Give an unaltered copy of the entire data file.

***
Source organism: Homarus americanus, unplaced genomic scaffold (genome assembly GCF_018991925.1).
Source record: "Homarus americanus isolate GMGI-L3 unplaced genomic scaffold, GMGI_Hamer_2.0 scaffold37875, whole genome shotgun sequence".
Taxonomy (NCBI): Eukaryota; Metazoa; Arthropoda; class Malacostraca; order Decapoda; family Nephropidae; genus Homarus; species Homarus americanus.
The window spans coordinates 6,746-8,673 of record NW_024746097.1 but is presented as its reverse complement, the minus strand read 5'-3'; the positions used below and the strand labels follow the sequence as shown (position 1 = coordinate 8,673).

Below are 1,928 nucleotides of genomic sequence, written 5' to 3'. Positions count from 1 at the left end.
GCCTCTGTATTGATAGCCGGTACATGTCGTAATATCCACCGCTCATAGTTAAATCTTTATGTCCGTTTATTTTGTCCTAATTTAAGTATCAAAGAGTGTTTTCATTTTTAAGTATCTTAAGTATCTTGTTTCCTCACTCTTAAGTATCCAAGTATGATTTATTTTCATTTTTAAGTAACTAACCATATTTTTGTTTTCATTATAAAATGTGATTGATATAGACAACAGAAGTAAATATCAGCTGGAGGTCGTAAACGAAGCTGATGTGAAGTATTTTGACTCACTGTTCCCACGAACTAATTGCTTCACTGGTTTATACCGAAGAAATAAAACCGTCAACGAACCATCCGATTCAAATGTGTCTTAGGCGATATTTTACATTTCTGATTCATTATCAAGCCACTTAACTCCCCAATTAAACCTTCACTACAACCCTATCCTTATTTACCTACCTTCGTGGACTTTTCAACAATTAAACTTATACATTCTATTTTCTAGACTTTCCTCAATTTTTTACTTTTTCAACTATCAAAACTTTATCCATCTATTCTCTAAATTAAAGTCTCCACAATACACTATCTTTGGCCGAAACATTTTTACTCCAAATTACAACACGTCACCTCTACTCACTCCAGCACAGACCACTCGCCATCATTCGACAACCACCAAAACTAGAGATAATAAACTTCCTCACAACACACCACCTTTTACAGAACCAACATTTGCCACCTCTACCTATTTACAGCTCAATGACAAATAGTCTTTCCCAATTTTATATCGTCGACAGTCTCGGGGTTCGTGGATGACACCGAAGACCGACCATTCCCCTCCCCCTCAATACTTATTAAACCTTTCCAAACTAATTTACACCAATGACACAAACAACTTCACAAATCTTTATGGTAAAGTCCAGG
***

Source organism: Homarus americanus, unplaced genomic scaffold (genome assembly GCF_018991925.1).
Source record: "Homarus americanus isolate GMGI-L3 unplaced genomic scaffold, GMGI_Hamer_2.0 scaffold37875, whole genome shotgun sequence".
Taxonomy (NCBI): Eukaryota; Metazoa; Arthropoda; class Malacostraca; order Decapoda; family Nephropidae; genus Homarus; species Homarus americanus.
The window spans coordinates 6,746-8,673 of record NW_024746097.1 but is presented as its reverse complement, the minus strand read 5'-3'; the positions used below and the strand labels follow the sequence as shown (position 1 = coordinate 8,673).

Below are 1,928 nucleotides of genomic sequence, written 5' to 3'. Positions count from 1 at the left end.
GCCTCTGTATTGATAGCCGGTACATGTCGTAATATCCACCGCTCATAGTTAAATCTTTATGTCCGTTTATTTTGTCCTAATTTAAGTATCAAAGAGTGTTTTCATTTTTAAGTATCTTAAGTATCTTGTTTCCTCACTCTTAAGTATCCAAGTATGATTTATTTTCATTTTTAAGTAACTAACCATATTTTTGTTTTCATTATAAAATGTGATTGATATAGACAACAGAAGTAAATATCAGCTGGAGGTCGTAAACGAAGCTGATGTGAAGTATTTTGACTCACTGTTCCCACGAACTAATTGCTTCACTGGTTTATACCGAAGAAATAAAACCGTCAACGAACCATCCGATTCAAATGTGTCTTAGGCGATATTTTACATTTCTGATTCATTATCAAGCCACTTAACTCCCCAATTAAACCTTCACTACAACCCTATCCTTATTTACCTACCTTCGTGGACTTTTCAACAATTAAACTTATACATTCTATTTTCTAGACTTTCCTCAATTTTTTACTTTTTCAACTATCAAAACTTTATCCATCTATTCTCTAAATTAAAGTCTCCACAATACACTATCTTTGGCCGAAACATTTTTACTCCAAATTACAACACGTCACCTCTACTCACTCCAGCACAGACCACTCGCCATCATTCGACAACCACCAAAACTAGAGATAATAAACTTCCTCACAACACACCACCTTTTACAGAACCAACATTTGCCACCTCTACCTATTTACAGCTCAATGACAAATAGTCTTTCCCAATTTTATATCGTCGACAGTCTCGGGGTTCGTGGATGACACCGAAGACCGACCATTCCCCTCCCCCTCAATACTTATTAAACCTTTCCAAACTAATTTACACCAATGACACAAACAACTTCACAAATCTTTATGGTAAAGTCCAGG